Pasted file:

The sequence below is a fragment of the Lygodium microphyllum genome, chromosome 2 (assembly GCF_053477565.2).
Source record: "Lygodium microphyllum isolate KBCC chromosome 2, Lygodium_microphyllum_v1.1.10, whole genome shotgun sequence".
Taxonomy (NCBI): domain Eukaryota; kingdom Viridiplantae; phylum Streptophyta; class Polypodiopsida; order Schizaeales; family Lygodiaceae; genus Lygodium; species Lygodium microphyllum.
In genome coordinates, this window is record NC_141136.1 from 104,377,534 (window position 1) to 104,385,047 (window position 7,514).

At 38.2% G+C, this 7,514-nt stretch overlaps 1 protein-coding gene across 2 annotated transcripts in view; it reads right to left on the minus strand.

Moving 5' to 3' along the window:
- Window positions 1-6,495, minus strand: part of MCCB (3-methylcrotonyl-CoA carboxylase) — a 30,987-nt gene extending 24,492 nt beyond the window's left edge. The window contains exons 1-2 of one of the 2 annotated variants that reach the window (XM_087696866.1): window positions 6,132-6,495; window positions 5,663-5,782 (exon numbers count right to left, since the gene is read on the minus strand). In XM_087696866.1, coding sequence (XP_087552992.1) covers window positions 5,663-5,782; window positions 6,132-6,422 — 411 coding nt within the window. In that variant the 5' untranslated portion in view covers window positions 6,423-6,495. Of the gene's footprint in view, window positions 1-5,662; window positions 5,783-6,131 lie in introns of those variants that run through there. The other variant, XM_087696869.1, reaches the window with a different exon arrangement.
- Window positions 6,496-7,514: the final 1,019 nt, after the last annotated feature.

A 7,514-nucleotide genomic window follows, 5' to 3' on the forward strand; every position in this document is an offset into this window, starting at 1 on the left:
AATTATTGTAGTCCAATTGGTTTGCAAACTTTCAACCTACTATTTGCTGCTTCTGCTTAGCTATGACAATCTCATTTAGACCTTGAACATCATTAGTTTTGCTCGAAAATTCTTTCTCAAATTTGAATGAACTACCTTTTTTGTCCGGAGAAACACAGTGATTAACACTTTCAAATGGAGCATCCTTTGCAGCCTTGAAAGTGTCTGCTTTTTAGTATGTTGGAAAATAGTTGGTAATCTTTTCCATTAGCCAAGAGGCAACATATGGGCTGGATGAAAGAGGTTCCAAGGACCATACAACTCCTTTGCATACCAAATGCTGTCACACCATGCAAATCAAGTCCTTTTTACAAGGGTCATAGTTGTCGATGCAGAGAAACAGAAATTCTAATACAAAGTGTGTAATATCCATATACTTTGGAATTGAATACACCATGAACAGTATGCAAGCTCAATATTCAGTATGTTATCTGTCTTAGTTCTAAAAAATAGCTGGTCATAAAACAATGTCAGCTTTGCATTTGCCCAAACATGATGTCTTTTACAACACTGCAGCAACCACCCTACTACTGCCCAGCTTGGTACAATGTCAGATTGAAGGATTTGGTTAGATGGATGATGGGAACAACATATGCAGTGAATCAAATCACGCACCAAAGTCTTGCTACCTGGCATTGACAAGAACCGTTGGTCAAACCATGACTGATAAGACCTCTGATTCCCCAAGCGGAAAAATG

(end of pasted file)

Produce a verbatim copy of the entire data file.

The sequence below is a fragment of the Lygodium microphyllum genome, chromosome 2 (assembly GCF_053477565.2).
Source record: "Lygodium microphyllum isolate KBCC chromosome 2, Lygodium_microphyllum_v1.1.10, whole genome shotgun sequence".
Taxonomy (NCBI): domain Eukaryota; kingdom Viridiplantae; phylum Streptophyta; class Polypodiopsida; order Schizaeales; family Lygodiaceae; genus Lygodium; species Lygodium microphyllum.
In genome coordinates, this window is record NC_141136.1 from 104,377,534 (window position 1) to 104,385,047 (window position 7,514).

At 38.2% G+C, this 7,514-nt stretch overlaps 1 protein-coding gene across 2 annotated transcripts in view; it reads right to left on the minus strand.

Moving 5' to 3' along the window:
- Window positions 1-6,495, minus strand: part of MCCB (3-methylcrotonyl-CoA carboxylase) — a 30,987-nt gene extending 24,492 nt beyond the window's left edge. The window contains exons 1-2 of one of the 2 annotated variants that reach the window (XM_087696866.1): window positions 6,132-6,495; window positions 5,663-5,782 (exon numbers count right to left, since the gene is read on the minus strand). In XM_087696866.1, coding sequence (XP_087552992.1) covers window positions 5,663-5,782; window positions 6,132-6,422 — 411 coding nt within the window. In that variant the 5' untranslated portion in view covers window positions 6,423-6,495. Of the gene's footprint in view, window positions 1-5,662; window positions 5,783-6,131 lie in introns of those variants that run through there. The other variant, XM_087696869.1, reaches the window with a different exon arrangement.
- Window positions 6,496-7,514: the final 1,019 nt, after the last annotated feature.

A 7,514-nucleotide genomic window follows, 5' to 3' on the forward strand; every position in this document is an offset into this window, starting at 1 on the left:
AATTATTGTAGTCCAATTGGTTTGCAAACTTTCAACCTACTATTTGCTGCTTCTGCTTAGCTATGACAATCTCATTTAGACCTTGAACATCATTAGTTTTGCTCGAAAATTCTTTCTCAAATTTGAATGAACTACCTTTTTTGTCCGGAGAAACACAGTGATTAACACTTTCAAATGGAGCATCCTTTGCAGCCTTGAAAGTGTCTGCTTTTTAGTATGTTGGAAAATAGTTGGTAATCTTTTCCATTAGCCAAGAGGCAACATATGGGCTGGATGAAAGAGGTTCCAAGGACCATACAACTCCTTTGCATACCAAATGCTGTCACACCATGCAAATCAAGTCCTTTTTACAAGGGTCATAGTTGTCGATGCAGAGAAACAGAAATTCTAATACAAAGTGTGTAATATCCATATACTTTGGAATTGAATACACCATGAACAGTATGCAAGCTCAATATTCAGTATGTTATCTGTCTTAGTTCTAAAAAATAGCTGGTCATAAAACAATGTCAGCTTTGCATTTGCCCAAACATGATGTCTTTTACAACACTGCAGCAACCACCCTACTACTGCCCAGCTTGGTACAATGTCAGATTGAAGGATTTGGTTAGATGGATGATGGGAACAACATATGCAGTGAATCAAATCACGCACCAAAGTCTTGCTACCTGGCATTGACAAGAACCGTTGGTCAAACCATGACTGATAAGACCTCTGATTCCCCAAGCGGAAAAATG